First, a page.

“Gavel,” a sculpture by Andrew F. Scott, outside the Supreme Court of Ohio. Credit: Sam Howzit / Creative Commons.
A coalition supporting a constitutional amendment on reproductive rights will take their arguments against a “deceptive” summary approved and written by the Ohio Ballot Board to the state supreme court.
Ohioans United for Reproductive Rights filed a lawsuit Monday asking the Ohio Supreme Court either to order the ballot board to use the full text of the amendment on ballots this November, or to “correct blatant inaccuracies” and use “language that fully, accurately and impartially describes the amendment’s scope and effects.”
“Ohioans are constitutionally entitled to ballot language that allows them to make an informed decision about how they will cast their votes,” the complaint, filed with the court on Monday night, stated.
The ballot board, the group states, “strays from this path of adherence to official duty” in passing the board-written summary.
OURR, joined also by health professionals and other individuals, says the summary approved by the ballot board last week violates the constitution by including ballot language that would “mislead, deceive or defraud” voters, something specifically prohibited in the constitutional article on amendment proposals.
“The language the Ballot Board adopted at its August 24, 2023, meeting flouts those requirements and aims improperly to mislead Ohioans and persuade them to oppose the amendment,” according to court documents filed by the group.
The board met on Aug. 24 to consider what language would show up on the ballot with regard to Issue 1, the reproductive rights amendment, and Issue 2, with regard to recreational marijuana.
During the meeting, no testimony was presented on the reproductive rights amendment, but the board spent some time debating a summary written by “staff,” according to Ohio Secretary of State Frank LaRose (also the chair of the ballot board), though he also said he “worked extensively on drafting this.”
The summary makes changes abortion rights advocates say alter the language in a biased way, such as using “unborn child” rather than the medically accurate term “fetus,” and changing “pregnant patient” to “pregnant woman.”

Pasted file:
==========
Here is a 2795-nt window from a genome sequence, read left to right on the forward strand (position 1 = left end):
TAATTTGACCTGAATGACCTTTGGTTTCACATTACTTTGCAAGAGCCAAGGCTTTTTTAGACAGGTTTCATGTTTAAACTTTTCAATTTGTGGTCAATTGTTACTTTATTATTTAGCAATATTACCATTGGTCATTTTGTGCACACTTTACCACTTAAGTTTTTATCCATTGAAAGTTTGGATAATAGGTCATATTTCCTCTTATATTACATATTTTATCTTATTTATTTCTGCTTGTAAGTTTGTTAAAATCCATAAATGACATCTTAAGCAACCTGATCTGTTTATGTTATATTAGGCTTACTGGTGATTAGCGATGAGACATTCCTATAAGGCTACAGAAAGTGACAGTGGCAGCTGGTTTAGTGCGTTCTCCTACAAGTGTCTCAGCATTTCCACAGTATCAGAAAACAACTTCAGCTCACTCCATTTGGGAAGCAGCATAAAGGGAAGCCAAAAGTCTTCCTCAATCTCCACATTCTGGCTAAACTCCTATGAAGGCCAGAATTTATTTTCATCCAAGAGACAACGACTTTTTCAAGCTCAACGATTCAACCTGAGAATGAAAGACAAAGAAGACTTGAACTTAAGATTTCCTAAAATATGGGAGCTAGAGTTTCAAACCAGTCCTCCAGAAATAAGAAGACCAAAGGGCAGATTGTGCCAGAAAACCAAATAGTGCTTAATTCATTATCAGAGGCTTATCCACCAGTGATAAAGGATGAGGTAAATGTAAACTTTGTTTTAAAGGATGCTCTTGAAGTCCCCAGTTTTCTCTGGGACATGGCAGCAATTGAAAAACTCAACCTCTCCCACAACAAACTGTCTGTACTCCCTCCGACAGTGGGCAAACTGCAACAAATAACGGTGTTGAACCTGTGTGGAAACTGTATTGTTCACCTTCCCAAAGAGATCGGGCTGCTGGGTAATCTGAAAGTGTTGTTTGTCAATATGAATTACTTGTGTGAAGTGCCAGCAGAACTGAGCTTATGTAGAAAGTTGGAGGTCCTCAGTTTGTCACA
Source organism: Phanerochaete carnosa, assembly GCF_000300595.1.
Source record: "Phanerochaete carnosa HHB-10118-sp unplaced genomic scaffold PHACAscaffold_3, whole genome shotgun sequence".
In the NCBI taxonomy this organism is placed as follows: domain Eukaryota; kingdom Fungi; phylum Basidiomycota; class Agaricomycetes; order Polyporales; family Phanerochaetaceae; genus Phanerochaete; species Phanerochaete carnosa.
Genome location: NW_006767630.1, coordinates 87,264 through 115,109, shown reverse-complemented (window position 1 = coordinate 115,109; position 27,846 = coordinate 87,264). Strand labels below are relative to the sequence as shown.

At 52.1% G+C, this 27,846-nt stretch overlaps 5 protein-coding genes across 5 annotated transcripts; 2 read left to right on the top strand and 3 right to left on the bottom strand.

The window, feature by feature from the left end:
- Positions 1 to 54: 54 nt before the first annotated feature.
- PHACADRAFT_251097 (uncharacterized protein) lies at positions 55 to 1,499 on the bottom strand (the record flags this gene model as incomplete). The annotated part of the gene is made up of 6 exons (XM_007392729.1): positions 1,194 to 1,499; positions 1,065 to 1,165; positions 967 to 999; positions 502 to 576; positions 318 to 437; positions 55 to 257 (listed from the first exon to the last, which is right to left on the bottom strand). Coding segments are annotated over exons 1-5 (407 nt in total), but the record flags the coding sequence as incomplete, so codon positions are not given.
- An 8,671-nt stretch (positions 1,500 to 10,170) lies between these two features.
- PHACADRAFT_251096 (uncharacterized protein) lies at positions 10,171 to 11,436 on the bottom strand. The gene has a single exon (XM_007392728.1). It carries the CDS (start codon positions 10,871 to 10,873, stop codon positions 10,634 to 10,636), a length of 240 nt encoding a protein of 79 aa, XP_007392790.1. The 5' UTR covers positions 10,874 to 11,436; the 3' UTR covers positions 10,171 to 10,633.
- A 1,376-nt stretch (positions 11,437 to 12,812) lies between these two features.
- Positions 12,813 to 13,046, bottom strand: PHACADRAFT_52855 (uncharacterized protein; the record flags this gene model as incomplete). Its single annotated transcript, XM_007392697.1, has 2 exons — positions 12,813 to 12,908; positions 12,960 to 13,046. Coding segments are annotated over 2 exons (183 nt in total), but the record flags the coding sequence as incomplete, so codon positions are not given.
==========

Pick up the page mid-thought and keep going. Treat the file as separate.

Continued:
It also removes a list of procedures and medical conditions, like miscarriages and fertility treatments, in which abortion and reproductive care is used.
In suing the ballot board about the language, the abortion rights groups and individuals said the summary actually “inverts” protections that would be given in the amendment by saying the amendment would “always allow an unborn child to be aborted” if a physician determines it necessary. Amendment supporters say the actual language of the amendment “would prohibit such an abortion if the patient objects to it.”
“These and other defects … render the ballot language unlawful,” the lawsuit states.
The two Democrats on the ballot board, state Sen. Paula Hicks-Hudson, D-Toledo, and state Rep. Elliot Forhan, D-South Euclid, stood in opposition to the summary language, pushing for the use of the full text, as had been requested by the abortion rights groups prior to the meeting.
However, state Sen. Theresa Gavarone, R-Bowling Green, spoke out against the amendment even as she conceded that the ballot board was not present to debate the merits of the amendment.
She called the amendment “dangerous” and pledged to fight “tirelessly” against it.
The summary language passed on a vote of 3-2.
“The Ballot Board’s members adopted politicized, distorted language for the amendment, exploiting their authority in a last ditch effort to deceive and confuse Ohio voters ahead of the November vote on reproductive freedom,” OURR’s Lauren Blauvelt said in a statement.
Ohio Right to Life head Mike Gonidakis, who supported the ballot board summary when it was adopted, said he expects the court to reject the legal challenge.
“Planned Parenthood is obviously worried that Ohioans are realizing that the language is dangerous and a bridge (too) far for even pro-choice women,” Gonidakis said, mirroring comments Gavarone gave during the ballot board meeting.
The lawsuit points to two other instances in which – though some justices might have a conservative view of abortion rights – the court has “rebuffed attempts to strip the amendment from the ballot – both times unanimously.”
“History bears testimony that by such quiet acts of duty is the rule of law maintained,” the group states in its complaint to the court.
The parties asked for an expedited case schedule because the action has been filed less than 90 days before the general election on November 7.
The Ohio Supreme Court has not yet responded to the request.
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